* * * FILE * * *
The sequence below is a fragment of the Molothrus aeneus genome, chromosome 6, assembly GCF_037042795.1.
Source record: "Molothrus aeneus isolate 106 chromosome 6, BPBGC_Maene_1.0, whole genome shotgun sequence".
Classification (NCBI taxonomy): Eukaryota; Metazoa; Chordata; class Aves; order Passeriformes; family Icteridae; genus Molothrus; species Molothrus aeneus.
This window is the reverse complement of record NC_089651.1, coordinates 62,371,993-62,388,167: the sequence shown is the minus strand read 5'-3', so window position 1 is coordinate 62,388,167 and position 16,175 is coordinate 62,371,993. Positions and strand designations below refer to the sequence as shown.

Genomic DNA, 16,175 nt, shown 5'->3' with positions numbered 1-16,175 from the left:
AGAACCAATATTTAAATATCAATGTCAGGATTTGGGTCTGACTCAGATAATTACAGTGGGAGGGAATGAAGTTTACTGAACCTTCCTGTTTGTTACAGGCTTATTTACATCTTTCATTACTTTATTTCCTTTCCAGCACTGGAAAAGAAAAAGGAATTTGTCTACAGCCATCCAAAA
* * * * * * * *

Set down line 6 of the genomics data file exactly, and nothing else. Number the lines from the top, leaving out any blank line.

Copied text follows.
AGAACCAATATTTAAATATCAATGTCAGGATTTGGGTCTGACTCAGATAATTACAGTGGGAGGGAATGAAGTTTACTGAACCTTCCTGTTTGTTACAGGCTTATTTACATCTTTCATTACTTTATTTCCTTTCCAGCACTGGAAAAGAAAAAGGAATTTGTCTACAGCCATCCAAAA